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A general method for valuing non-market goods using wellbeing data: three-stage wellbeing valuation

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  • Fujiwara, Daniel

Abstract

Subjective wellbeing data is becoming increasingly popular in economics research. The wellbeing valuation approach uses wellbeing data instead of data gleaned from preferences to attach monetary values to non-market goods. This method could be an important alternative to preference-based valuation methods such as contingent valuation, but there are a number of significant technical deficiencies with the current methodology. It is argued that the current method derives biased estimates of the value of non-market goods. The paper presents Three-Stage Wellbeing Valuation, a new approach to valuation using subjective wellbeing data that solves for the main technical problems and as a result derives estimates of welfare change and value that are consistent with welfare economic theory. As an example, I derive robust values associated with unemployment using the new approach and compare these to biased values derived from the standard wellbeing valuation method. Values derived from Three-Stage Wellbeing Valuation can be used in cost-benefit analysis.

Suggested Citation

  • Fujiwara, Daniel, 2013. "A general method for valuing non-market goods using wellbeing data: three-stage wellbeing valuation," LSE Research Online Documents on Economics 51577, London School of Economics and Political Science, LSE Library.
  • Handle: RePEc:ehl:lserod:51577
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    File URL: http://eprints.lse.ac.uk/51577/
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    References listed on IDEAS

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    1. Susana Ferreira & Mirko Moro, 2010. "On the Use of Subjective Well-Being Data for Environmental Valuation," Environmental & Resource Economics, Springer;European Association of Environmental and Resource Economists, vol. 46(3), pages 249-273, July.
    2. Paul Dolan & Robert Metcalfe, 2008. "Comparing Willingness-to-Pay and Subjective Well-Being in the Context of Non-Market Goods," CEP Discussion Papers dp0890, Centre for Economic Performance, LSE.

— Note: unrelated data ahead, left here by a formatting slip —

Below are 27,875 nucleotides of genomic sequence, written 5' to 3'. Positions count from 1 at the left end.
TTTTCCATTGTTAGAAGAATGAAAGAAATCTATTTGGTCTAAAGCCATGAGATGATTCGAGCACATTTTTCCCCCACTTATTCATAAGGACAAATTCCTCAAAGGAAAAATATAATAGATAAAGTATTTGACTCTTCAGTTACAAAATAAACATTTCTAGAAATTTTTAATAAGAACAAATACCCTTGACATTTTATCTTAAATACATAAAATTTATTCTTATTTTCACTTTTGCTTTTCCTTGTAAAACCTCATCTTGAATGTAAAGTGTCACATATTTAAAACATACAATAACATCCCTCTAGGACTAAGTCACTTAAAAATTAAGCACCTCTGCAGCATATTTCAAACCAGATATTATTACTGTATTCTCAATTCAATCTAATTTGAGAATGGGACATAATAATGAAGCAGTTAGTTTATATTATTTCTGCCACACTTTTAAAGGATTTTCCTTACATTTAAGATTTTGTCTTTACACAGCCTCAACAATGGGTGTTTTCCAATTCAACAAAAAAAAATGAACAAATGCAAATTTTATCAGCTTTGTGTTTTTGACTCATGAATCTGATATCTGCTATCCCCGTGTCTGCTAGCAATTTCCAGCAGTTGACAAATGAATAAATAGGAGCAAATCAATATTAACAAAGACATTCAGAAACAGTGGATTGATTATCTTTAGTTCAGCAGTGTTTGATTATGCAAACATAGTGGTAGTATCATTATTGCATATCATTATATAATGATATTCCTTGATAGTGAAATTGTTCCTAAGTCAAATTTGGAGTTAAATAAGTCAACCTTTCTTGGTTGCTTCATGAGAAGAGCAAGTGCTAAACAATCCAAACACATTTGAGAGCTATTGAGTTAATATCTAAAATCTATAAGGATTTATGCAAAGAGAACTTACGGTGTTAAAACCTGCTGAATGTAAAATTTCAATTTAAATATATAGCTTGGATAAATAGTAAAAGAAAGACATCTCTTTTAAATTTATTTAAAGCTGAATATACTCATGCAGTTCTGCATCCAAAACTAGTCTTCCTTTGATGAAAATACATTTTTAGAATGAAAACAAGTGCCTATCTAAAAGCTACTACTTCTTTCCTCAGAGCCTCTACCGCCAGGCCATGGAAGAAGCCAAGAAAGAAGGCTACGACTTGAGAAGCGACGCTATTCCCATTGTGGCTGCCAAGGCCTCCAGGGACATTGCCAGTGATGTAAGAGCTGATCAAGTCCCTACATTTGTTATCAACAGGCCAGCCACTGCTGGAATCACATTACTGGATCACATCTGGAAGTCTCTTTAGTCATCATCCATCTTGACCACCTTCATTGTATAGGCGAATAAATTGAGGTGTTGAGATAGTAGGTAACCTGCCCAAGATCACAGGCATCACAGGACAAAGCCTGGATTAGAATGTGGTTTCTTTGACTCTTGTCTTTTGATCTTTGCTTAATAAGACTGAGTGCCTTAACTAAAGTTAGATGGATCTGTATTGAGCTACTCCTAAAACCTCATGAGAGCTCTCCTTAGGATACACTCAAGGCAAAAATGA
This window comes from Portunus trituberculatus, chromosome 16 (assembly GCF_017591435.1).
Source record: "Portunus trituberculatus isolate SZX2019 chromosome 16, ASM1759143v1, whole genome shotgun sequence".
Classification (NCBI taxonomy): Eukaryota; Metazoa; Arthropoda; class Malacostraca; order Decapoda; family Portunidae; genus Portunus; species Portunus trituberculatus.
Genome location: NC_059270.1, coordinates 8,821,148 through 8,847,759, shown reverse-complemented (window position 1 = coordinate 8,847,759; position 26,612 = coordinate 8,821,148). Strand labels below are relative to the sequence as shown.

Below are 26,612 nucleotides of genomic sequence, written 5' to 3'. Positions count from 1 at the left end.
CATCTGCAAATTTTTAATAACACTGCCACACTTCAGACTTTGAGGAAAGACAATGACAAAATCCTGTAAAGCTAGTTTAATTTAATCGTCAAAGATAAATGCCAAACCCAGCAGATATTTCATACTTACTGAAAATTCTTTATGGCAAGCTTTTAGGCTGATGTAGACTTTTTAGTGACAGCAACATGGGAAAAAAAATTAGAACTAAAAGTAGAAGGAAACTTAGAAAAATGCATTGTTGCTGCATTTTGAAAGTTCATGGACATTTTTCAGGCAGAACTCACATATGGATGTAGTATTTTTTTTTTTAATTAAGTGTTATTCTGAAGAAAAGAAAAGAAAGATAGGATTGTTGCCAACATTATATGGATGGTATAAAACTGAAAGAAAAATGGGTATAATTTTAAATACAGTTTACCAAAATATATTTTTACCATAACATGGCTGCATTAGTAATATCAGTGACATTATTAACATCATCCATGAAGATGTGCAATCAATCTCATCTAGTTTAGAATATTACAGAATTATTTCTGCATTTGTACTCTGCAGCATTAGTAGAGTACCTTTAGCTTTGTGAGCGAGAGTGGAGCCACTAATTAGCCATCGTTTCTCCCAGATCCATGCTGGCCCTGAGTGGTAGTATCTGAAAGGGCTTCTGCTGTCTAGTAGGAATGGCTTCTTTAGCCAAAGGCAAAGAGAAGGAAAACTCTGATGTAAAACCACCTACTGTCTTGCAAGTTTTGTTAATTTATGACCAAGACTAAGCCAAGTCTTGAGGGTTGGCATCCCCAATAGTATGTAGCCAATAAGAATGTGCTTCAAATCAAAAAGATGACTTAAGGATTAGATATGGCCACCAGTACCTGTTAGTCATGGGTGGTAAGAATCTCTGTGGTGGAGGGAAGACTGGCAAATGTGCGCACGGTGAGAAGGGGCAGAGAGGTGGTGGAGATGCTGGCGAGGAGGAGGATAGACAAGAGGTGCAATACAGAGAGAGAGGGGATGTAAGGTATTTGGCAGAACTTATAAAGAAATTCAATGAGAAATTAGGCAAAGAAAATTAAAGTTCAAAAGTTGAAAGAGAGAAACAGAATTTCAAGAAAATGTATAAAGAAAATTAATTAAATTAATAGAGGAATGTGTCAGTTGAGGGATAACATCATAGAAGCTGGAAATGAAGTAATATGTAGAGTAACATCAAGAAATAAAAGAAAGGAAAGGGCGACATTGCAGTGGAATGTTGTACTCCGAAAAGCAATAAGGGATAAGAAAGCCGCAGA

3. KNIGHT, John & SONG, Lina & GUNATILAKA, Ramani, 2009. "Subjective well-being and its determinants in rural China," China Economic Review, Elsevier, vol. 20(4), pages 635-649, December.
    4. Nattavudh Powdthavee, 2010. "How much does money really matter? Estimating the causal effects of income on happiness," Empirical Economics, Springer, vol. 39(1), pages 77-92, August.
    5. Levinson, Arik, 2012. "Valuing public goods using happiness data: The case of air quality," Journal of Public Economics, Elsevier, vol. 96(9-10), pages 869-880.
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    7. Erzo F. P. Luttmer, 2005. "Neighbors as Negatives: Relative Earnings and Well-Being," The Quarterly Journal of Economics, Oxford University Press, vol. 120(3), pages 963-1002.
    8. Bruno S. Frey & Alois Stutzer, 2002. "What Can Economists Learn from Happiness Research?," Journal of Economic Literature, American Economic Association, vol. 40(2), pages 402-435, June.
    9. Gardner, Jonathan & Oswald, Andrew J., 2007. "Money and mental wellbeing: A longitudinal study of medium-sized lottery wins," Journal of Health Economics, Elsevier, vol. 26(1), pages 49-60, January.
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    Cited by:

    1. Murtin, Fabrice & Boarini, Romina & Cordoba, Juan Carlos & Ripoll, Marla, 2017. "Beyond GDP: Is there a law of one shadow price?," European Economic Review, Elsevier, vol. 100(C), pages 390-411.
    2. repec:eee:epplan:v:64:y:2017:i:c:p:116-126 is not listed on IDEAS

    More about this item

    JEL classification:

    • C39 - Mathematical and Quantitative Methods - - Multiple or Simultaneous Equation Models; Multiple Variables - - - Other
    • D61 - Microeconomics - - Welfare Economics - - - Allocative Efficiency; Cost-Benefit Analysis
    • I31 - Health, Education, and Welfare - - Welfare, Well-Being, and Poverty - - - General Welfare, Well-Being
    • J68 - Labor and Demographic Economics - - Mobility, Unemployment, Vacancies, and Immigrant Workers - - - Public Policy

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